They have various teachers here when there is no retreat on, and today it was a young American teacher (who introduced herself but I didn’t quite catch her name...) who I later heard say she is a student of Richard Freeman’s. She came and spoke to me, asked if I was new to mysore, I said that I have a daily practice so she suggested that I started and we would “open up together soon”. So with three other people arranged in each corner of the room, I started my sun salutations. Apart from feeling a little creaky on the first couple, I was surprised that it just felt normal to begin my practice here, with large windows to my left and behind me revealing lush greenery and plants and the odd person walking by. When I was on my surya namaskar B the teacher brought us to the front of our mats to chant, and like in yesterday’s restorative class nobody else in the room made a sound much above a whisper, but the chant was call and response and in a very tuneful and lilting incarnation (not what I’m used to, but quite lovely). So I continued with my practice, noticing (but not attaching to) the fact that the person in front of me was new to the practice (and had a sweet conversation with the teacher “but what’s full primary?” “Don’t worry about that for now, you have what you have...” “Yes but how many more poses? What’s the whole thing?!” “Let’s just work on the marichyasanas and that’s plenty for now...”), the person to her right was obviously not new to yoga, but not familiar with mysore style, and the person to my right went through a standard full primary (no dropbacks). And the teacher picked up on many of the little things Cary picks up on regularly – my shoddy alignment in trikonasana, taking the foot slightly further out in Mari A, taking the body further away from the bent leg in surya B, a rescue mission when I beached myself in garbha (actually C doesn’t help with that, but I could do with it!) – and also some of the things I always think Cary might tell me off for but doesn’t (finding an inward rotation of the thighs and grounding the feet in pursvottanasana, not rolling the feet out in upward dog) but my overall realisation was this:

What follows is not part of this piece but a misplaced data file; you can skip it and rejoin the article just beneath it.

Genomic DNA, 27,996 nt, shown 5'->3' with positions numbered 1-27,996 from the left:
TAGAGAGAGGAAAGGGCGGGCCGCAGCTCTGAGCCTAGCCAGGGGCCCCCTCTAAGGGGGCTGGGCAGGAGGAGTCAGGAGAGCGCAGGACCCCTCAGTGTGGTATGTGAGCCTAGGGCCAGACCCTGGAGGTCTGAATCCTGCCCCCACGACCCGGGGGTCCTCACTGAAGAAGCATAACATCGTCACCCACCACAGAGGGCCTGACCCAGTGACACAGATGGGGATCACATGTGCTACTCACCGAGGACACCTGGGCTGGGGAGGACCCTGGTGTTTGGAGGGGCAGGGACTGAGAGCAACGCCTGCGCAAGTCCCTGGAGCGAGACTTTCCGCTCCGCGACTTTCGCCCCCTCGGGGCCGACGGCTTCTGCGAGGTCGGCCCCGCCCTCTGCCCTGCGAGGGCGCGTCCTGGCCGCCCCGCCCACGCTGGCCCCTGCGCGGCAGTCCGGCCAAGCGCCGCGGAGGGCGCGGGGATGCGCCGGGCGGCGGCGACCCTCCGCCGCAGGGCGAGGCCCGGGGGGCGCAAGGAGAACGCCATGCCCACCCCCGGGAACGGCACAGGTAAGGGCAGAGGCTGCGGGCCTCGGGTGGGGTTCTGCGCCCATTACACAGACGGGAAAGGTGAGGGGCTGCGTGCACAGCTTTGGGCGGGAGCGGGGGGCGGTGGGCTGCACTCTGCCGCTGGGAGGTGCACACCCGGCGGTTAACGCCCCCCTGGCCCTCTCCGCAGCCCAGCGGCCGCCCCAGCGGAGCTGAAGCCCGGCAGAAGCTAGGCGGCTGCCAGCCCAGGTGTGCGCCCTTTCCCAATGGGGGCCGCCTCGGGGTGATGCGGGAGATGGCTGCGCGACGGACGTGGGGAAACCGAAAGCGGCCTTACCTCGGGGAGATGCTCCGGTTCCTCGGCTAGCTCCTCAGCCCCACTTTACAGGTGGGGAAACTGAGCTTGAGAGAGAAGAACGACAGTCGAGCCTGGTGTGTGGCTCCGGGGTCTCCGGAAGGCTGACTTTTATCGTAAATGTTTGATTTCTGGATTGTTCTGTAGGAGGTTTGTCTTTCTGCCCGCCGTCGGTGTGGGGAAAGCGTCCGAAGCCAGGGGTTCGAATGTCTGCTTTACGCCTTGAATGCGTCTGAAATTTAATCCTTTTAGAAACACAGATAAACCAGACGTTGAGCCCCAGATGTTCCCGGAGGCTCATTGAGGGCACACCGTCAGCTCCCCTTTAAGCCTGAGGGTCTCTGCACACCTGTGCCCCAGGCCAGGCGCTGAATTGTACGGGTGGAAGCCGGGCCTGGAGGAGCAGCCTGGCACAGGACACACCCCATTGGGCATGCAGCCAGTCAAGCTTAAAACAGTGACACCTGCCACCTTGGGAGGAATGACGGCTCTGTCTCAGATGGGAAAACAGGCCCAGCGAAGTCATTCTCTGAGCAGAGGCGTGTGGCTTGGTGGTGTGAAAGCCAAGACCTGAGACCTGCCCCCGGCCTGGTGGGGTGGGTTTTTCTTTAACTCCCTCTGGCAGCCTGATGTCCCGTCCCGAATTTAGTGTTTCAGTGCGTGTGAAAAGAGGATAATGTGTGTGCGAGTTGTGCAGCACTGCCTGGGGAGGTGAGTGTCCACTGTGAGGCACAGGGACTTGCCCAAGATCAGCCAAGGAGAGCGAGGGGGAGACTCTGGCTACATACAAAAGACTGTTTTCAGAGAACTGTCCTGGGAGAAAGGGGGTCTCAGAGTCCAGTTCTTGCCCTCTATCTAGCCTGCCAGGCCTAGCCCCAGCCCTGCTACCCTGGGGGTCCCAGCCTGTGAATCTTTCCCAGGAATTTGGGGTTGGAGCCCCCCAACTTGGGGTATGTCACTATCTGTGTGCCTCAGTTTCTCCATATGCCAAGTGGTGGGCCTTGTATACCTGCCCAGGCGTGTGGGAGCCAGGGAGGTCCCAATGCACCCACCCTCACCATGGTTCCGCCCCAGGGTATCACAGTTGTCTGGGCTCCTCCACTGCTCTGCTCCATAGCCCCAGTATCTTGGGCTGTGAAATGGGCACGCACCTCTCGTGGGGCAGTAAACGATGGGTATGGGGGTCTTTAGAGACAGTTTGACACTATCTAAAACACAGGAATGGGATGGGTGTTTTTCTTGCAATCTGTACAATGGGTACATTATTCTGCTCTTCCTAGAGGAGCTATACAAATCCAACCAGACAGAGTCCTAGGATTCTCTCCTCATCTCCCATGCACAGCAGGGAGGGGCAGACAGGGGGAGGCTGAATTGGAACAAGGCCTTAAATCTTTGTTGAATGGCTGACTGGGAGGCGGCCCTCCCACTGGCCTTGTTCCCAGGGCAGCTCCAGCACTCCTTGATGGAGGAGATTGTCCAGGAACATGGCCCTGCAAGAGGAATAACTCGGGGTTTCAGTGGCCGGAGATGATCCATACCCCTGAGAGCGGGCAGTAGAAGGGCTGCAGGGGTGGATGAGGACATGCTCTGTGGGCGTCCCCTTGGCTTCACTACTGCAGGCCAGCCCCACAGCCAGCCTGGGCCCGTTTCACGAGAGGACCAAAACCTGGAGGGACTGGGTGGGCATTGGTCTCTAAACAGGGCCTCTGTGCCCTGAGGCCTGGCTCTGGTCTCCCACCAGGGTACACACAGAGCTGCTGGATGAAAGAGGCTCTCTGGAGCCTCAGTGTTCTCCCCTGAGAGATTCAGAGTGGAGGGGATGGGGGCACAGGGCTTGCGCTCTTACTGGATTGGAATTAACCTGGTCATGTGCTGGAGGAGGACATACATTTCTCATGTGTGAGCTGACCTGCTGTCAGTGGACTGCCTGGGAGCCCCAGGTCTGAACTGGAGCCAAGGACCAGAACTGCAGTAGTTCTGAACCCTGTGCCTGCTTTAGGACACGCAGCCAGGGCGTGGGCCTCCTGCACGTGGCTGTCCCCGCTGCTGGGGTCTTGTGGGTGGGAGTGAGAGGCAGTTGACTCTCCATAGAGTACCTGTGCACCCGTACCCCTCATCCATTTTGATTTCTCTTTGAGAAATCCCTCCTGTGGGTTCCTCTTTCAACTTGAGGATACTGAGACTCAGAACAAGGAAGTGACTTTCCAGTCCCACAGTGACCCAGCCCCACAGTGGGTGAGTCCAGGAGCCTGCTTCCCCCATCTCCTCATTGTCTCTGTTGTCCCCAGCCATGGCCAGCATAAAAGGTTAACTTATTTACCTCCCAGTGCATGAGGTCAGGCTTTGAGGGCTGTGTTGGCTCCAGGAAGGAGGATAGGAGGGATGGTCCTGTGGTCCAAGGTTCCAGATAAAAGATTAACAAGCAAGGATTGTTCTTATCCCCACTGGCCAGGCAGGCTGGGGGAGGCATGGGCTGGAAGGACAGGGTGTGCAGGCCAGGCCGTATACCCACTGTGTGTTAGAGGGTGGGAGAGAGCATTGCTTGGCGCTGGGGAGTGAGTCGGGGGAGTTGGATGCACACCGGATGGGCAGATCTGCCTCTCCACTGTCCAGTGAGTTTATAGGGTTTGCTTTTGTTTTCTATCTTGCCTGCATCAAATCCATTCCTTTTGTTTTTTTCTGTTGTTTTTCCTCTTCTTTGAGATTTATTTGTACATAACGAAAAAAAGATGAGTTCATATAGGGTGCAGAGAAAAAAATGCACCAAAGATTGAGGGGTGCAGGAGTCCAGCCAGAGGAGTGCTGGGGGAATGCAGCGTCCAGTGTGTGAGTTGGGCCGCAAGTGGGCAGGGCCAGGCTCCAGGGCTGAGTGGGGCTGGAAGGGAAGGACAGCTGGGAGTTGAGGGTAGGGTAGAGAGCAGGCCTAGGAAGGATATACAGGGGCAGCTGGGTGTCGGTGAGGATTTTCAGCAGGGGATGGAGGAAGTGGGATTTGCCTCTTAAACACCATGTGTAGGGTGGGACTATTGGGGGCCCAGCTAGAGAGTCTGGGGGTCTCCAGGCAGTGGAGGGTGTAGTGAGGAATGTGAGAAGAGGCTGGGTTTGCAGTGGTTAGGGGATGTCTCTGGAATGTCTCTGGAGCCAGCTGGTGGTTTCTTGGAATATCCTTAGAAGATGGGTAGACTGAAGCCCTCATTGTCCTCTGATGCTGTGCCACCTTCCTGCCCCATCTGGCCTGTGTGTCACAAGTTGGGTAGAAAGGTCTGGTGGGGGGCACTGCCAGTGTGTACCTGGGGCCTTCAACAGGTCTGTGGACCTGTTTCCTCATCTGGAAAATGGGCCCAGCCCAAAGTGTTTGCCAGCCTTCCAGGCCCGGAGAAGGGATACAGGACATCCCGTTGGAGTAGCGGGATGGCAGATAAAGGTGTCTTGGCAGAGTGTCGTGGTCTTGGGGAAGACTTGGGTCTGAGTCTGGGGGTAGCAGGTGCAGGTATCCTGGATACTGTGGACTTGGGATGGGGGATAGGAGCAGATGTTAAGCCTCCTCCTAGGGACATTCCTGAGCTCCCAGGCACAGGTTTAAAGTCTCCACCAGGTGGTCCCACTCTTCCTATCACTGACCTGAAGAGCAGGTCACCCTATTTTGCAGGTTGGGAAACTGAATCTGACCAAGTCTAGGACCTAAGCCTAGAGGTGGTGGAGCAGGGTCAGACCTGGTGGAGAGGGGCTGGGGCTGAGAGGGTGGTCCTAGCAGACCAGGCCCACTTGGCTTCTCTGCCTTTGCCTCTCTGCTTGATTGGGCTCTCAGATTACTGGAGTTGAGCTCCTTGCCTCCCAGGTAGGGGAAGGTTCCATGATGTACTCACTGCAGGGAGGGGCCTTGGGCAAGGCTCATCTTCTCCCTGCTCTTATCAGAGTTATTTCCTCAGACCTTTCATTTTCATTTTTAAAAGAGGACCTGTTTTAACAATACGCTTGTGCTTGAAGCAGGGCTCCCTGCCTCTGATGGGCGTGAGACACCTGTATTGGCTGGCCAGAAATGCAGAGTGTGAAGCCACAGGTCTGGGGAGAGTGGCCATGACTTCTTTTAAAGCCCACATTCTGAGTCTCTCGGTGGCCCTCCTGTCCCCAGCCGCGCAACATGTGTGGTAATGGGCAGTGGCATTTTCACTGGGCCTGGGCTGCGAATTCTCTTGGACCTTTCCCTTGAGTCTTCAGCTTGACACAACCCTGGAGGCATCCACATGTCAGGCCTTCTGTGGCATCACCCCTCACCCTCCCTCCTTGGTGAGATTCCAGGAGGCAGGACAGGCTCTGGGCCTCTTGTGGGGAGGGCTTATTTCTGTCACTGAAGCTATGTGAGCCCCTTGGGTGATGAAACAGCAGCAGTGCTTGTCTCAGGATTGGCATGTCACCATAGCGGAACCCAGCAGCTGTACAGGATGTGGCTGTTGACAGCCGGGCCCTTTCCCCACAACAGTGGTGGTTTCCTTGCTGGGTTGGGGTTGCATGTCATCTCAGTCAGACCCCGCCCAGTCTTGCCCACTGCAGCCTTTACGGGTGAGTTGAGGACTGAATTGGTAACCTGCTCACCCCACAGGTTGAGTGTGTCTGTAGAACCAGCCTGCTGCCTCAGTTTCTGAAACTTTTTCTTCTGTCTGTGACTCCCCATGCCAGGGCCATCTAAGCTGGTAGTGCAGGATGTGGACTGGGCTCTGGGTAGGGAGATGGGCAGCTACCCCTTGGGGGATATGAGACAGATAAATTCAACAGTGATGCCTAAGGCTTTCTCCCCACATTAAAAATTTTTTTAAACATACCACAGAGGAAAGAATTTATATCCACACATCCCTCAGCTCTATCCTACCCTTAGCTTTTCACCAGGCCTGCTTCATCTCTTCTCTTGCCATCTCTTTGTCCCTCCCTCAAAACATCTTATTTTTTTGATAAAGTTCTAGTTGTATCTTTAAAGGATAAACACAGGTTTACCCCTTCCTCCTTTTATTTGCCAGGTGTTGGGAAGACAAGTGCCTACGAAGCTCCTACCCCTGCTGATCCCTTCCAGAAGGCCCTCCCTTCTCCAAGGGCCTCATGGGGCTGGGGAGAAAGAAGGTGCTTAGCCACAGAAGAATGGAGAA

My practice was exactly like my normal practice. I have flown halfway across the world and done the same practice that I would have done half an hour from my house.
This is not a negative realisation – far from it! But what I came to understand through picking my practice up and moving it all the way here, is that what really counts in ashtanga is the daily practice. I’m not going to expect any miracles just because I am on a retreat, because that would be missing the point. Yes, perhaps once my course begins I will learn things which will cast new light on the things I do on a daily basis, but if not, it’s not the end of the world. The whole purpose of being here is the rounded experience, being away from home, having a break – and if I’m honest, this realisation (which I don’t think I have explained very well) was worth coming all this way for in itself. Because let’s face it, I am about to undertake a new job which means I will be highly unlikely to get to the shala on a daily basis anymore, and realising that I can pick it up and take it somewhere else (i.e. it’s not dependent on my regular shala, or my teacher, or the energy of the other practitioners) is HUGE. Home practice may be another matter, but this will do for starters :)